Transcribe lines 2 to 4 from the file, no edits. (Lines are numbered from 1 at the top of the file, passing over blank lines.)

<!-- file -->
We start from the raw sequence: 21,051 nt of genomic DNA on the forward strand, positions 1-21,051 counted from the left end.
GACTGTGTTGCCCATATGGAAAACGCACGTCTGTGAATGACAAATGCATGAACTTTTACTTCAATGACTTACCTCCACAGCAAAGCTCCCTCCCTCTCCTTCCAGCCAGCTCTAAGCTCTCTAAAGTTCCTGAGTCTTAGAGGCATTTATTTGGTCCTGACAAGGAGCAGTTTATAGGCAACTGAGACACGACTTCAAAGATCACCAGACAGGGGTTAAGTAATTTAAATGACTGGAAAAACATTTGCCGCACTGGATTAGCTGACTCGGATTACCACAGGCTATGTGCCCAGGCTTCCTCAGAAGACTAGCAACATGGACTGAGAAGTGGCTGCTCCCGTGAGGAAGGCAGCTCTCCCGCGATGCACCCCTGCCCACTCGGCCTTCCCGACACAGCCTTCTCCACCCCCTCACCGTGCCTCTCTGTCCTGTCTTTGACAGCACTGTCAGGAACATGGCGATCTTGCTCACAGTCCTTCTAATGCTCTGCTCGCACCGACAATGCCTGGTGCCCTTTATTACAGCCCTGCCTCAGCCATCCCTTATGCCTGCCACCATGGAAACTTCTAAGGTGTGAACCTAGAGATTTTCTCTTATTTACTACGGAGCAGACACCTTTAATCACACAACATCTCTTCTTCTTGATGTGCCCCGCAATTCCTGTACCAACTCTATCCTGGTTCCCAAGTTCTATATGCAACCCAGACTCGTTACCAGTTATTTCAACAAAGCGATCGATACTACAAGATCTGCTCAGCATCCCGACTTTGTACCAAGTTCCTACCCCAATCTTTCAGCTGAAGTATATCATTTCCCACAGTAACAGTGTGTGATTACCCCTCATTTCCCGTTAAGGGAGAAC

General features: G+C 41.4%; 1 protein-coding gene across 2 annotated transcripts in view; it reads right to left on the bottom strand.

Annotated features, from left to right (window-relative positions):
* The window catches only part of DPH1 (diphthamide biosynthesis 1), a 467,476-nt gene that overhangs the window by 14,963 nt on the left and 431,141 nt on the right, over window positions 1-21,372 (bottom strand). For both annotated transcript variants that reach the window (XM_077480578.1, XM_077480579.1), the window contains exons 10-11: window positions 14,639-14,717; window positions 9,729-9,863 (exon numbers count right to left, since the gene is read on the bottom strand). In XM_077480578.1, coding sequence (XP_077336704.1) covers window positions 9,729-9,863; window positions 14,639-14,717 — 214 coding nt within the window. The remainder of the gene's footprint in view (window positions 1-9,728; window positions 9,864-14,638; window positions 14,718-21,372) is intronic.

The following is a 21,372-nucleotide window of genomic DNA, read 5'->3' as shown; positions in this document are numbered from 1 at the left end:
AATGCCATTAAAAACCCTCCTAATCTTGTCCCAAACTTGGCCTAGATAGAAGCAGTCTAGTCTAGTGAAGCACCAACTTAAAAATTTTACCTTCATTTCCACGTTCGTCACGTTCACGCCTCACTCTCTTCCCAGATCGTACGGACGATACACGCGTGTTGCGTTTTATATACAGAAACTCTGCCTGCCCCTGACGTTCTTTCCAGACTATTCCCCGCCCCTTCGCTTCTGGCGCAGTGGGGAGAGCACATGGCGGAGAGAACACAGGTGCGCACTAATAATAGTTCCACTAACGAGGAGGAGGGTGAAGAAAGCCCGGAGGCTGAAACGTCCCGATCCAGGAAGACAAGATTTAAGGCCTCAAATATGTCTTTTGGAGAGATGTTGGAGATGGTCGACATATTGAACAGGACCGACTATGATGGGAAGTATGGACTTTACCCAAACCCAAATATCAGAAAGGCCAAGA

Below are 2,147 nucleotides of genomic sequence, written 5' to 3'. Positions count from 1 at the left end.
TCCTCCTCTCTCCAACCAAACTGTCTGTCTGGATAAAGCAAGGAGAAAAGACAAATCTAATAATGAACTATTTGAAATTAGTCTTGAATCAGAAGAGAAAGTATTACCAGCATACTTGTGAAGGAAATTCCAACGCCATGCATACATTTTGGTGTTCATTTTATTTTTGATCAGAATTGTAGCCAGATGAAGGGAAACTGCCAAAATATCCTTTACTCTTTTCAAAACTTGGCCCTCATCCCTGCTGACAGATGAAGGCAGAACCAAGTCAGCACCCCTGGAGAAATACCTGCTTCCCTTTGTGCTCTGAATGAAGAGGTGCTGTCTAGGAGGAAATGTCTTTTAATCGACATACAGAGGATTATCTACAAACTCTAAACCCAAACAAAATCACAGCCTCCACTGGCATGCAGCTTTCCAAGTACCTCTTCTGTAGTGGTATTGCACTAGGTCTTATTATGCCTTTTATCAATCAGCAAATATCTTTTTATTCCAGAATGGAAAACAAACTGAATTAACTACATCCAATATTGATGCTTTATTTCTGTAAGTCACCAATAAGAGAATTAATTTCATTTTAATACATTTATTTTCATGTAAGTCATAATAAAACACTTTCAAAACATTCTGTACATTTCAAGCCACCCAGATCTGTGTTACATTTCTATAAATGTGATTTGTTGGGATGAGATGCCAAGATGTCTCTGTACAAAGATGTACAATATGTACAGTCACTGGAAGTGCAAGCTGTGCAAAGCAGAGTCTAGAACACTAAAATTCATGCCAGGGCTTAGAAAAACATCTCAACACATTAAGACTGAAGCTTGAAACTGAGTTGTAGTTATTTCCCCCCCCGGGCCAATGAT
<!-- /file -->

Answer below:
GACTGTGTTGCCCATATGGAAAACGCACGTCTGTGAATGACAAATGCATGAACTTTTACTTCAATGACTTACCTCCACAGCAAAGCTCCCTCCCTCTCCTTCCAGCCAGCTCTAAGCTCTCTAAAGTTCCTGAGTCTTAGAGGCATTTATTTGGTCCTGACAAGGAGCAGTTTATAGGCAACTGAGACACGACTTCAAAGATCACCAGACAGGGGTTAAGTAATTTAAATGACTGGAAAAACATTTGCCGCACTGGATTAGCTGACTCGGATTACCACAGGCTATGTGCCCAGGCTTCCTCAGAAGACTAGCAACATGGACTGAGAAGTGGCTGCTCCCGTGAGGAAGGCAGCTCTCCCGCGATGCACCCCTGCCCACTCGGCCTTCCCGACACAGCCTTCTCCACCCCCTCACCGTGCCTCTCTGTCCTGTCTTTGACAGCACTGTCAGGAACATGGCGATCTTGCTCACAGTCCTTCTAATGCTCTGCTCGCACCGACAATGCCTGGTGCCCTTTATTACAGCCCTGCCTCAGCCATCCCTTATGCCTGCCACCATGGAAACTTCTAAGGTGTGAACCTAGAGATTTTCTCTTATTTACTACGGAGCAGACACCTTTAATCACACAACATCTCTTCTTCTTGATGTGCCCCGCAATTCCTGTACCAACTCTATCCTGGTTCCCAAGTTCTATATGCAACCCAGACTCGTTACCAGTTATTTCAACAAAGCGATCGATACTACAAGATCTGCTCAGCATCCCGACTTTGTACCAAGTTCCTACCCCAATCTTTCAGCTGAAGTATATCATTTCCCACAGTAACAGTGTGTGATTACCCCTCATTTCCCGTTAAGGGAGAAC

General features: G+C 41.4%; 1 protein-coding gene across 2 annotated transcripts in view; it reads right to left on the bottom strand.

Annotated features, from left to right (window-relative positions):